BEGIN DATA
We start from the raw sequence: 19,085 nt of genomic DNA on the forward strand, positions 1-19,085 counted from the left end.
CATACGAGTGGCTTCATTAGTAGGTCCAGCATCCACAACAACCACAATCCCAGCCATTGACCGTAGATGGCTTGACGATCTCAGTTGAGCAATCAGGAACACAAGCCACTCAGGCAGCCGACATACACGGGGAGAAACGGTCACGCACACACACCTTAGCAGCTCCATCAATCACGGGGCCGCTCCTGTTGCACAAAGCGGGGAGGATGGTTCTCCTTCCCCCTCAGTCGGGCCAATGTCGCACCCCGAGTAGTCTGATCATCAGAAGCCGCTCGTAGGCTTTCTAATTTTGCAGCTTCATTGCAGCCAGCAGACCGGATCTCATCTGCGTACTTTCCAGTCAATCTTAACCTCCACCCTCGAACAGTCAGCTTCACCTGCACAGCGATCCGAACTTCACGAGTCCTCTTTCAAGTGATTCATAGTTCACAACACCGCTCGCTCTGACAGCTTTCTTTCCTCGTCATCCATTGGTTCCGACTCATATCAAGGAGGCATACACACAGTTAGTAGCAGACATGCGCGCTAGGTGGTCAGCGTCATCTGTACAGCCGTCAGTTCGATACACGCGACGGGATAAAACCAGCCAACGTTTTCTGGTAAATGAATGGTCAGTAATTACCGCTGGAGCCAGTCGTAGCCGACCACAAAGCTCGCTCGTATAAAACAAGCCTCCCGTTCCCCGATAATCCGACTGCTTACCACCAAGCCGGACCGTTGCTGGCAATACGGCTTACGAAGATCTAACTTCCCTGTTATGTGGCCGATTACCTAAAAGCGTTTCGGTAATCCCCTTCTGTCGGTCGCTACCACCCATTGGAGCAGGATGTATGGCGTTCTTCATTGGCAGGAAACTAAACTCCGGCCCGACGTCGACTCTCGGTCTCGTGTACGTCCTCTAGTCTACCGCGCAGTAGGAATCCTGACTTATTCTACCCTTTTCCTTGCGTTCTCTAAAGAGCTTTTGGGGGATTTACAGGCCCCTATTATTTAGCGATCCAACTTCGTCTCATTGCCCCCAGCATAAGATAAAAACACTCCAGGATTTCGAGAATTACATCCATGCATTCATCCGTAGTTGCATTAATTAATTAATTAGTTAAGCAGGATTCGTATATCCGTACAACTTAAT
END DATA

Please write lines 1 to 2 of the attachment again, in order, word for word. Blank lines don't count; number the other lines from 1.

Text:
We start from the raw sequence: 19,085 nt of genomic DNA on the forward strand, positions 1-19,085 counted from the left end.
CATACGAGTGGCTTCATTAGTAGGTCCAGCATCCACAACAACCACAATCCCAGCCATTGACCGTAGATGGCTTGACGATCTCAGTTGAGCAATCAGGAACACAAGCCACTCAGGCAGCCGACATACACGGGGAGAAACGGTCACGCACACACACCTTAGCAGCTCCATCAATCACGGGGCCGCTCCTGTTGCACAAAGCGGGGAGGATGGTTCTCCTTCCCCCTCAGTCGGGCCAATGTCGCACCCCGAGTAGTCTGATCATCAGAAGCCGCTCGTAGGCTTTCTAATTTTGCAGCTTCATTGCAGCCAGCAGACCGGATCTCATCTGCGTACTTTCCAGTCAATCTTAACCTCCACCCTCGAACAGTCAGCTTCACCTGCACAGCGATCCGAACTTCACGAGTCCTCTTTCAAGTGATTCATAGTTCACAACACCGCTCGCTCTGACAGCTTTCTTTCCTCGTCATCCATTGGTTCCGACTCATATCAAGGAGGCATACACACAGTTAGTAGCAGACATGCGCGCTAGGTGGTCAGCGTCATCTGTACAGCCGTCAGTTCGATACACGCGACGGGATAAAACCAGCCAACGTTTTCTGGTAAATGAATGGTCAGTAATTACCGCTGGAGCCAGTCGTAGCCGACCACAAAGCTCGCTCGTATAAAACAAGCCTCCCGTTCCCCGATAATCCGACTGCTTACCACCAAGCCGGACCGTTGCTGGCAATACGGCTTACGAAGATCTAACTTCCCTGTTATGTGGCCGATTACCTAAAAGCGTTTCGGTAATCCCCTTCTGTCGGTCGCTACCACCCATTGGAGCAGGATGTATGGCGTTCTTCATTGGCAGGAAACTAAACTCCGGCCCGACGTCGACTCTCGGTCTCGTGTACGTCCTCTAGTCTACCGCGCAGTAGGAATCCTGACTTATTCTACCCTTTTCCTTGCGTTCTCTAAAGAGCTTTTGGGGGATTTACAGGCCCCTATTATTTAGCGATCCAACTTCGTCTCATTGCCCCCAGCATAAGATAAAAACACTCCAGGATTTCGAGAATTACATCCATGCATTCATCCGTAGTTGCATTAATTAATTAATTAGTTAAGCAGGATTCGTATATCCGTACAACTTAAT